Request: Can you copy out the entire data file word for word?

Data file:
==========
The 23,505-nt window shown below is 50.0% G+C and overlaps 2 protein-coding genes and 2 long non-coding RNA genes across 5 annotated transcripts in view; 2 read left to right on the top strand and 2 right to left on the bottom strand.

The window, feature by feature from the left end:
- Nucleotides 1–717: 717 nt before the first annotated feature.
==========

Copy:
The 23,505-nt window shown below is 50.0% G+C and overlaps 2 protein-coding genes and 2 long non-coding RNA genes across 5 annotated transcripts in view; 2 read left to right on the top strand and 2 right to left on the bottom strand.

The window, feature by feature from the left end:
- Nucleotides 1–717: 717 nt before the first annotated feature.